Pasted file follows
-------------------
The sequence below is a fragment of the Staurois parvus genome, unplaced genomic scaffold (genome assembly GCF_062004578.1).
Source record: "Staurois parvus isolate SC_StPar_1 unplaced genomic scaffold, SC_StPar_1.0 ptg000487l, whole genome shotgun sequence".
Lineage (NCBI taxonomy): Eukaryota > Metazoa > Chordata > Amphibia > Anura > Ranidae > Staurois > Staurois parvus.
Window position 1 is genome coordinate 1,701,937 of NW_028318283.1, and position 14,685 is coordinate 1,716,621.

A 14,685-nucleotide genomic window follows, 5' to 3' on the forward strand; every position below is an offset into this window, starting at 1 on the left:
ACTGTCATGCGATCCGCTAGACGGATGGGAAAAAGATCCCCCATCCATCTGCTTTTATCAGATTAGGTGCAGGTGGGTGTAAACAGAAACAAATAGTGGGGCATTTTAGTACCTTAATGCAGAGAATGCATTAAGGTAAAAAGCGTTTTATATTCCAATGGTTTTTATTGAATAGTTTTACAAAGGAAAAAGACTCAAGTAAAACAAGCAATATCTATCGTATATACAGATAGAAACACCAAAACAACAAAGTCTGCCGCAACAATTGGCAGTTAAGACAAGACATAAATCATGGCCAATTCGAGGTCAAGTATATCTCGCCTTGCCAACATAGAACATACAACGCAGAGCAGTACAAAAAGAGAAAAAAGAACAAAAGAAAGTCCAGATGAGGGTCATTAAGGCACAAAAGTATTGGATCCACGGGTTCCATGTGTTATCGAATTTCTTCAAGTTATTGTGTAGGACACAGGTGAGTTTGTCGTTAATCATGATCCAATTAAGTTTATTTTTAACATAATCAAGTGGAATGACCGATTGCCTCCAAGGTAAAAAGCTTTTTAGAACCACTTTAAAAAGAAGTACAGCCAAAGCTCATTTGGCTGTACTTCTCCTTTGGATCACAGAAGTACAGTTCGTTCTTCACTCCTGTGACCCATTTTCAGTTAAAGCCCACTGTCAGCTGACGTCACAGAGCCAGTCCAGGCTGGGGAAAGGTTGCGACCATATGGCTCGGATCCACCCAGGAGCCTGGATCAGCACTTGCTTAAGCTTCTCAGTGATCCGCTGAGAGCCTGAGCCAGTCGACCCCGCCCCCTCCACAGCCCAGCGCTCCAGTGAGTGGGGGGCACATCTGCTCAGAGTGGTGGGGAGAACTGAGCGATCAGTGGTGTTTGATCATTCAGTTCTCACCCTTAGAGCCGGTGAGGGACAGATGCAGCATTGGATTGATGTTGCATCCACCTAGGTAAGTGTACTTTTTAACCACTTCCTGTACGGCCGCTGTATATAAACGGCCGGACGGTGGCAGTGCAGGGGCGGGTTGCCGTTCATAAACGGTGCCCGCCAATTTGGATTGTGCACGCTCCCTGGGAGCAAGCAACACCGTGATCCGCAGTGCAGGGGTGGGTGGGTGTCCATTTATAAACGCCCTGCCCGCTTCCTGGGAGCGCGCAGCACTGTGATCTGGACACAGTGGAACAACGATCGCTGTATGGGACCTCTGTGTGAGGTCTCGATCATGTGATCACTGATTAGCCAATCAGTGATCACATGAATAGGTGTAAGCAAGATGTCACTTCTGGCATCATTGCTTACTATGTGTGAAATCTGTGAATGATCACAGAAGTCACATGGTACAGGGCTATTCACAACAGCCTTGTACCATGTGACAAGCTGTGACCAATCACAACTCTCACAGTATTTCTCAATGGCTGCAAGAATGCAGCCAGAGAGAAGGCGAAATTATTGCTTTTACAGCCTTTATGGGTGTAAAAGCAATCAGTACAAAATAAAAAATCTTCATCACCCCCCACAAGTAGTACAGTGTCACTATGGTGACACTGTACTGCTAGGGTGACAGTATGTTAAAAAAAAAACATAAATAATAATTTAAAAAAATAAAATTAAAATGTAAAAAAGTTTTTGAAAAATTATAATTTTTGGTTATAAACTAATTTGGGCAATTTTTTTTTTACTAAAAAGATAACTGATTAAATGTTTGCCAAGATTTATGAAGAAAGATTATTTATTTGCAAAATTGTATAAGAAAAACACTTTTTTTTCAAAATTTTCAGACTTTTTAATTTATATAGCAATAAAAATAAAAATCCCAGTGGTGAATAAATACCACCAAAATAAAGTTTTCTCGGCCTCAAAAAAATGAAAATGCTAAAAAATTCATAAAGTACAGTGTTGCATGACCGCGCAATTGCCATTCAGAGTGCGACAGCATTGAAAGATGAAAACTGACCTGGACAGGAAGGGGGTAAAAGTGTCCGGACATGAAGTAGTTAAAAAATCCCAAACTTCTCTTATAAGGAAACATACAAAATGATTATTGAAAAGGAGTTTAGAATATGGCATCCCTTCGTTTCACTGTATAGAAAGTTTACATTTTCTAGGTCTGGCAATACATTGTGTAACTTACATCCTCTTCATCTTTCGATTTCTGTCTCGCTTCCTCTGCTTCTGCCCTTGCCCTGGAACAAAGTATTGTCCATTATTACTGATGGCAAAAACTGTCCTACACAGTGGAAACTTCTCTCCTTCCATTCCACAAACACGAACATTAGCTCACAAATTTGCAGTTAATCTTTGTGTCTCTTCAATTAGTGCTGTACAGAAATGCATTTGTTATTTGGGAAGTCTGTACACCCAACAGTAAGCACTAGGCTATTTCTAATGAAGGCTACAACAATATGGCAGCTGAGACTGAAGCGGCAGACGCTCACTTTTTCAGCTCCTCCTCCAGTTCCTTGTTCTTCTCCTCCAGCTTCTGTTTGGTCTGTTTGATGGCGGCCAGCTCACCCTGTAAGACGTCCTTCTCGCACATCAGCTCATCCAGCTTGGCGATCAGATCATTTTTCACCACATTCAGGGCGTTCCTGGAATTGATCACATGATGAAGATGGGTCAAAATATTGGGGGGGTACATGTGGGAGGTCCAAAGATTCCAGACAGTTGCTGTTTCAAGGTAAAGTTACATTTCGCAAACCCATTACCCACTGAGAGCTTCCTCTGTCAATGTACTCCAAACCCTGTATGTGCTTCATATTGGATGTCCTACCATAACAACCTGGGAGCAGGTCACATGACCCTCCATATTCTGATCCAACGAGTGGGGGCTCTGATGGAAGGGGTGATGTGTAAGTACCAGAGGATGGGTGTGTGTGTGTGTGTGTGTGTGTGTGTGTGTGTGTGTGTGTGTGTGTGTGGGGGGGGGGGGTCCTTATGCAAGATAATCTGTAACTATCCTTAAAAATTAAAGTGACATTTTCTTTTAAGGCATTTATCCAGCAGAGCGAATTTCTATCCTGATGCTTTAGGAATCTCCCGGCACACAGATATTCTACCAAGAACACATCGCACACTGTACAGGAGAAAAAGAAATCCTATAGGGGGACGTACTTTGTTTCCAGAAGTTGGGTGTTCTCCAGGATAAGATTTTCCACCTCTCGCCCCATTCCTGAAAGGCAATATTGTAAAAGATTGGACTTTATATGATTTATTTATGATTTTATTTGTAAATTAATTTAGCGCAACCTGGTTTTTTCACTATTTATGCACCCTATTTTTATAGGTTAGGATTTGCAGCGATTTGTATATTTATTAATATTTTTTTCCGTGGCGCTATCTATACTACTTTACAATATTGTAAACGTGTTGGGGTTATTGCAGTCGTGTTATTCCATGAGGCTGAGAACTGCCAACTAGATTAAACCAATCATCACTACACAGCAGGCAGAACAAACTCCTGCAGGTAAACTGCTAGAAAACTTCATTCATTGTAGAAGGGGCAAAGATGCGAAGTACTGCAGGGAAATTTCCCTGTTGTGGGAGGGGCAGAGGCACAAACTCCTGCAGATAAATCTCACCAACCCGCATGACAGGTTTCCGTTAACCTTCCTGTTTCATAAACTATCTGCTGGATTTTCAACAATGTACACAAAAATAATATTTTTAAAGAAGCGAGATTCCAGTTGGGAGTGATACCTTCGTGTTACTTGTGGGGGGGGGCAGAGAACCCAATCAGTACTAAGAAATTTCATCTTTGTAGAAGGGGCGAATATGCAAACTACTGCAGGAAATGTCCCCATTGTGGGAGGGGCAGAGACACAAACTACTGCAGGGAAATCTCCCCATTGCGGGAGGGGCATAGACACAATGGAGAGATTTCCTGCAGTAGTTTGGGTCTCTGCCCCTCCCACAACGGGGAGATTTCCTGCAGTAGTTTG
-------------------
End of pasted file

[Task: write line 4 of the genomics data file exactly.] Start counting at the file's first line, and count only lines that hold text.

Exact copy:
Window position 1 is genome coordinate 1,701,937 of NW_028318283.1, and position 14,685 is coordinate 1,716,621.